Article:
"Both MIDI Time Code and the Sample Dump Standard show how MIDI's 'open architecture' allows major changes to he made whilst still retaining backward capability"
There is also considerable confusion about the All Notes Off (ANO) command (Controller 123 = $7B) and its interaction with a Sustain/Hold pedal (Controller Number 64). Some instruments transmit an ANO whenever you lift your hands from the keyboard or whenever you release the Sustain/Hold Pedal, which then poses the problem of what to do with notes which are still being held down with your fingers. Some instruments put all the notes into the release stage of the envelope, including those you are still holding down. You might reasonably ask questions like: should an ANO message really turn all notes off, or does an ANO message only turn notes off which are not being held by a player? In fact, what should actually happen is that only the notes which are playing when an ANO is received will continue to sound until the sustain pedal is released — although some older instruments do not actually behave in this way. It is quite possible to fill pages and pages with detailed examination of the pros and cons of this argument, but the best way to deal with the whole thing is to always filter out ANO messages at the input of your sequencer.
The recently introduced All Sounds Off (ASO) message (Controller Number 12Q) aims to reach the places that ANO can't, and is presumably intended as a panic button — the 'traditional' way of attempting to turn off sustaining notes involves either sending ANO messages on all channels, or sending Note Off messages for every note number on each channel. Whereas the ANO message puts notes into the release stage of their envelopes, an ASO message implies that notes should be stopped as quickly as possible.
Perhaps the most far reaching additions to MIDI were MIDI Time Code and the Sample Dump Standard. Both of these arise from developments in technology, and show the way that MIDI's 'open architecture' organisation allows major changes to be made whilst still retaining backwards compatibility.
MIDI Time Code (MTC) was introduced as a way of linking the professional film and video industry to the MIDI world, by allowing SMPTE times to be used as the basis for an absolute timing reference within MIDI systems. This arises because of the way that MIDI quickly evolved from just a way of connecting a couple of synthesizers together into a sophisticated music creating environment, and the way that video technology has become closely involved with the audio industry. The musical roots of MIDI are revealed by its use of relative timing in the form of the Song Position Pointers — the time at which a musical event happens will change if you alter the tempo, whereas for film and video use you need musical events to happen at specific times.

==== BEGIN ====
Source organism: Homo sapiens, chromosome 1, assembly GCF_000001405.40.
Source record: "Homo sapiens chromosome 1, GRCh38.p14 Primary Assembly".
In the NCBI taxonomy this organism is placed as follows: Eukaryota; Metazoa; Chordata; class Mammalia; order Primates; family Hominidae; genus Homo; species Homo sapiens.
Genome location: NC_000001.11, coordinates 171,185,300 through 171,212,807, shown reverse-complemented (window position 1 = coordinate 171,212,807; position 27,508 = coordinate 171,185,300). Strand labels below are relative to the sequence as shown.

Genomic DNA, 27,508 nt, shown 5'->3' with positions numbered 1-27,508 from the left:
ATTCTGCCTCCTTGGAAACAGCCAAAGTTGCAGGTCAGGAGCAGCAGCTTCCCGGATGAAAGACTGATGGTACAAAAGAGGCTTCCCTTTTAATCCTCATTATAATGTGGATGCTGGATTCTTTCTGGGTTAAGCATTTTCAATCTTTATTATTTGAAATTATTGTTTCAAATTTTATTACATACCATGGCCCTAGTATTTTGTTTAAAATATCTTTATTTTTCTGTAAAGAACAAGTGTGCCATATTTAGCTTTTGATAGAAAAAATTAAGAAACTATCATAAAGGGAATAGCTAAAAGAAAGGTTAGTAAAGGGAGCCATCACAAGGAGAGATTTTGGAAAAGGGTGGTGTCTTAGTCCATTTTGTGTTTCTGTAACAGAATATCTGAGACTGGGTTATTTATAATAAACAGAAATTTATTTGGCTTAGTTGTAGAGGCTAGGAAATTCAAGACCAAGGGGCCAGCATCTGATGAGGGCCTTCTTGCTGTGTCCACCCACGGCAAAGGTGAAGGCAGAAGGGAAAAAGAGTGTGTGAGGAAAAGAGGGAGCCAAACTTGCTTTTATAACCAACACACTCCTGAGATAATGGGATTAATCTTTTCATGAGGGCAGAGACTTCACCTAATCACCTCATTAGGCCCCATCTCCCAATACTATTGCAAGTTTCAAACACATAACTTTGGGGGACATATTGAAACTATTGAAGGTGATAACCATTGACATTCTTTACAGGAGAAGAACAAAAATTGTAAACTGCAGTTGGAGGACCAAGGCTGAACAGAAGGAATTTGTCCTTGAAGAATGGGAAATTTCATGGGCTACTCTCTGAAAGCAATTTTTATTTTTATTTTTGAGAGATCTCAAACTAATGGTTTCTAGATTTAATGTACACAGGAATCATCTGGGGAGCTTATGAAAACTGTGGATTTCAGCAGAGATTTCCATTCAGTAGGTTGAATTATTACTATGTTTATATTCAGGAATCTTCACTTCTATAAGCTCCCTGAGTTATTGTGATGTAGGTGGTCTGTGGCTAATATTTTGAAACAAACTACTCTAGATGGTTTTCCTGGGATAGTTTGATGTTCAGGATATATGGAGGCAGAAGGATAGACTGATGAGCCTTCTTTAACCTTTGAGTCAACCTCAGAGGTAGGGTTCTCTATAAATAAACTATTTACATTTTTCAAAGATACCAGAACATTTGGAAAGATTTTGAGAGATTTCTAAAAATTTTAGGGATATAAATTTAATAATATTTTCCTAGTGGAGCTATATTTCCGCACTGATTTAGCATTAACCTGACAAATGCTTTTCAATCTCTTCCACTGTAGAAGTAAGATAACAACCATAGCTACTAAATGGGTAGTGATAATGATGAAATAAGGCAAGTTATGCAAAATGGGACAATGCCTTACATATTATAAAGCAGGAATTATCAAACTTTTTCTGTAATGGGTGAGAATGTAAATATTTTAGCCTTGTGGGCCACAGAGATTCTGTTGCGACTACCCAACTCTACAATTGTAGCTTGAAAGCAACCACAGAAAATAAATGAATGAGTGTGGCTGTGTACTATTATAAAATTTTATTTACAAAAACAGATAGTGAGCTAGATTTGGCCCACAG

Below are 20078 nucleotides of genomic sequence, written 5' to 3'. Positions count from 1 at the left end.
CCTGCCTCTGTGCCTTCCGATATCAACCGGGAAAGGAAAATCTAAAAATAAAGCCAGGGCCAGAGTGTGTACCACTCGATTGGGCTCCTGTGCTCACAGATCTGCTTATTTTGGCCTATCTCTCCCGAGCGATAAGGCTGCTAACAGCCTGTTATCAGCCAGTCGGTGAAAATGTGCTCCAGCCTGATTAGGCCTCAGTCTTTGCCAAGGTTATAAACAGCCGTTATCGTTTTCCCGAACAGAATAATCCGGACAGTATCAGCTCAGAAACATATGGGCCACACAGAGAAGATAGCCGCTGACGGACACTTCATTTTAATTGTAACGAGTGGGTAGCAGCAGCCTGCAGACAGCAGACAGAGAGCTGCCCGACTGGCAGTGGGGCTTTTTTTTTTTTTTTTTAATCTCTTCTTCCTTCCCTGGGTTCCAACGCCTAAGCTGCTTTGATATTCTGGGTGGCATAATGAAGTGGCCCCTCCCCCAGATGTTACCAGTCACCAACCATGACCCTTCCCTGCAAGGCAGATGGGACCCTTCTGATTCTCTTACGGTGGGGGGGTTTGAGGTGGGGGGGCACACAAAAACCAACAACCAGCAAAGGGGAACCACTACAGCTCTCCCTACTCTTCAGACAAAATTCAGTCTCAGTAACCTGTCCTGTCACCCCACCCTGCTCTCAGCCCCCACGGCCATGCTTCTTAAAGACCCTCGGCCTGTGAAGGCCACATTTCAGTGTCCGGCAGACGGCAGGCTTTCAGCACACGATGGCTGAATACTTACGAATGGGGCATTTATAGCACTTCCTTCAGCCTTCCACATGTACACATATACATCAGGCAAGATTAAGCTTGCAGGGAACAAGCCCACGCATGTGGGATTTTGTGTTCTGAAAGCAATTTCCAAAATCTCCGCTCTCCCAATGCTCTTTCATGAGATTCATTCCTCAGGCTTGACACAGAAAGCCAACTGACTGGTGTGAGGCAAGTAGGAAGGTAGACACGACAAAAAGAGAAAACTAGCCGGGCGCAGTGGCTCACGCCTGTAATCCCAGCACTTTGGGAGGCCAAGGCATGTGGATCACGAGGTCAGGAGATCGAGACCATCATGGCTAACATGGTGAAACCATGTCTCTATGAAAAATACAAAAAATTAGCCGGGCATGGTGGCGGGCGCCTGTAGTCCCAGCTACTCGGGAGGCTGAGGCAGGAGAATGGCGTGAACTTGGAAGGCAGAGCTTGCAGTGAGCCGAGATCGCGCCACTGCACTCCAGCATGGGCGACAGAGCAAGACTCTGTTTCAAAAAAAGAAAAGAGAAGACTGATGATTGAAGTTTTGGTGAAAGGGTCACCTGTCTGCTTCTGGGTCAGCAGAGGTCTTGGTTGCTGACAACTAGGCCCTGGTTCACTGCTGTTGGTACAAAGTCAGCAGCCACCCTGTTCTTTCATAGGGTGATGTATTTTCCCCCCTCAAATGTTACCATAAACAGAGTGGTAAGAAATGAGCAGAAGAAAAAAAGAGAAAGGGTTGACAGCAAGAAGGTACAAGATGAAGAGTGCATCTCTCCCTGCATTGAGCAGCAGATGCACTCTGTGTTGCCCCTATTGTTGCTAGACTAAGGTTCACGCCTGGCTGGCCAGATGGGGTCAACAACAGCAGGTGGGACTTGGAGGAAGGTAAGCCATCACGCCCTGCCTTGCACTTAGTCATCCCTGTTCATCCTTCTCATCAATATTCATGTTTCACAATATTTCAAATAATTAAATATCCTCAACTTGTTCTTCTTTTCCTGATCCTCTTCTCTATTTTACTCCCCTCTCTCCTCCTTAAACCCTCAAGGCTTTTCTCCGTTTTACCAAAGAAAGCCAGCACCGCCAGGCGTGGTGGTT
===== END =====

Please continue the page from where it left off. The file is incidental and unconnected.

MTC uses the System Common $F1 Status byte to produce Quarter Frame messages which are used when playing or recording, and the System Exclusive Real Time Universal format ($F0 7F...) to give Full messages which provide complete time in a single message and are used after operations like fast-forward or rewind.
An oft-overlooked part of MTC is MIDI Cueing, which provides special control facilities for audio/visual and video applications. The MIDI Cueing messages were originally Non-Real Time Universal System Exclusive messages, which suffer from a slightly lower processing priority than Real Time messages, and this has now been solved by duplicating most of the MTC Cueing messages in the Universal Real Time System Exclusive area, but with a different 'sub ID 1' code: 05 instead of 04, and a new name: Real Time MTC Cueing. The ability to control tape decks, video tape recorders, hard disk recorders and many other devices with event lists ought to be immensely useful to anyone who uses cue sheets to match up sound with pictures.
The MIDI Sample Dump Standard (SDS) was also technology-driven. Sampling instruments have shown perhaps the most rapid development since the introduction of MIDI, and the MIDI SDS allows sample data to be exchanged between sampling instruments by providing both a common format and a protocol which allows the large amounts of data involved to be reliably conveyed. All of the commands use Universal Non-Real Time System Exclusive format messages. The sample data is sent in 120 data byte packets with checksums, with optional handshaking to ensure re-transmission of any packets received with errors. The Dump Header message contains additional information about the packetised sample: a 14-bit Sample Number; Resolution; Sample Time; Sample Size; and Loop point information.
The header can be used to alert the receiving instrument that a dump is about to happen, and it is followed by a time delay so that the receiver can decide if it can accept the sample. Further information about extra loop points is available by using Additional Loop Point messages, whilst the identity of the transmitting device can be obtained by using the Inquiry message. A Dump Request message can be used to remotely initiate a sample dump from a sampling instrument. There are four Handshaking messages: ACK (acknowledge packet received OK); NAK (not acknowledged, last packet received incorrectly); CANCEL (terminate the dump); and WAIT (pause and do not transmit the next packet until the next message is received).